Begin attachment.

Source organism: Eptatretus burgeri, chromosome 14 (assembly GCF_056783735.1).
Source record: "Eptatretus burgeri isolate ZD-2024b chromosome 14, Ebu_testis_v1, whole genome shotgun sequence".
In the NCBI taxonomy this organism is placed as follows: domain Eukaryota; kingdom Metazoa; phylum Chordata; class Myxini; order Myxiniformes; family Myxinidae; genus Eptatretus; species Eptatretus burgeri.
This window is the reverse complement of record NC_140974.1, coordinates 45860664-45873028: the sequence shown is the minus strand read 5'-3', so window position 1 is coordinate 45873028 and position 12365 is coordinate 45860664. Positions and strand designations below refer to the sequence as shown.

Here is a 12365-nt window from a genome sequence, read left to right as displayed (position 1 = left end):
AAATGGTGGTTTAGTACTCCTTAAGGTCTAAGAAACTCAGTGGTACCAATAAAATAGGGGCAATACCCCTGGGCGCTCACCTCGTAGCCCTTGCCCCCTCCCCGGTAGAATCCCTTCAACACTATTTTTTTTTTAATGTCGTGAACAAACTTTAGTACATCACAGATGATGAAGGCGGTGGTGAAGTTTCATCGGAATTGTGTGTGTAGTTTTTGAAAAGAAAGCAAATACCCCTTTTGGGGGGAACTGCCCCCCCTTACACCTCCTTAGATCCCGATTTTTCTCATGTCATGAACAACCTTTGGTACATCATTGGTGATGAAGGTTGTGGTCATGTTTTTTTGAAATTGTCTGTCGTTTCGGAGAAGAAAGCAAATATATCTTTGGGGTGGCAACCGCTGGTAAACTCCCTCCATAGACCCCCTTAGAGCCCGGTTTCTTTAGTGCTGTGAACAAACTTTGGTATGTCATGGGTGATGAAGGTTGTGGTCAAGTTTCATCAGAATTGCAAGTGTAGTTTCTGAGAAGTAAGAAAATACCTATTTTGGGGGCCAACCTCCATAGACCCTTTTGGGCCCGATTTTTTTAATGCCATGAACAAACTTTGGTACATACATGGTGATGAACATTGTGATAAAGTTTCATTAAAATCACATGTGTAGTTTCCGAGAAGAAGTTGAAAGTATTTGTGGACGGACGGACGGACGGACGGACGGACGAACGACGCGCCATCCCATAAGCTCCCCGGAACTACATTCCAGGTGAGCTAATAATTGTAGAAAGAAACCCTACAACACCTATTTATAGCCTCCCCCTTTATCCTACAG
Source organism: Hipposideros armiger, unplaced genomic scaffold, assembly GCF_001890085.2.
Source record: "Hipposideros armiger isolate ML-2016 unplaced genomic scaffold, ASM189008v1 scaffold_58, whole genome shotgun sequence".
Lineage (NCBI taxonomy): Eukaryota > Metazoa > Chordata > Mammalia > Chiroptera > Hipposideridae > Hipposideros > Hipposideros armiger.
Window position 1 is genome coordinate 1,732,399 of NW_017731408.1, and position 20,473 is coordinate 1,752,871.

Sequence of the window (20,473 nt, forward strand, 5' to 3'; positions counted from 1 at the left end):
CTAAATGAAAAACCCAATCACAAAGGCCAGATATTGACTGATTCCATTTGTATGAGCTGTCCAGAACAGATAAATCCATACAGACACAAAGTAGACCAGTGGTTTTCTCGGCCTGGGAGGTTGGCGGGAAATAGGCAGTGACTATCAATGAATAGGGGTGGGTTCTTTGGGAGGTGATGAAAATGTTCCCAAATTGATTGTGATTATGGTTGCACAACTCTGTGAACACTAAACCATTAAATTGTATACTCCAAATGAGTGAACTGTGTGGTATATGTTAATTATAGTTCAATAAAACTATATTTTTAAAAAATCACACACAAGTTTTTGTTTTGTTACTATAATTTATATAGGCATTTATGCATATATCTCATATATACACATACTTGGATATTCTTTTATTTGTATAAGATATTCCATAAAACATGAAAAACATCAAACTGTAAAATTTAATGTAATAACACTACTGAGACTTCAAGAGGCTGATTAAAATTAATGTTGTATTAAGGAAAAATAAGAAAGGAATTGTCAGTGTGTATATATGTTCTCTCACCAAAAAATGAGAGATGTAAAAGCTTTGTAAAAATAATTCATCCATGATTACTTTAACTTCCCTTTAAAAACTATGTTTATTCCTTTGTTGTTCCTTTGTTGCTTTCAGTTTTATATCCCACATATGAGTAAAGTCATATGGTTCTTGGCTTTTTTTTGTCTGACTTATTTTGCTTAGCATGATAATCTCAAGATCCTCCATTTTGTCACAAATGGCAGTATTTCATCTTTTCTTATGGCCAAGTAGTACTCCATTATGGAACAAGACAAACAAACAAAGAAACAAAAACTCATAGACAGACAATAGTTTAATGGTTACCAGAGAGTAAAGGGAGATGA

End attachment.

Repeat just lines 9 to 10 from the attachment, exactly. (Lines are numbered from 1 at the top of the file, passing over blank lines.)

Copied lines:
Lineage (NCBI taxonomy): Eukaryota > Metazoa > Chordata > Mammalia > Chiroptera > Hipposideridae > Hipposideros > Hipposideros armiger.
Window position 1 is genome coordinate 1,732,399 of NW_017731408.1, and position 20,473 is coordinate 1,752,871.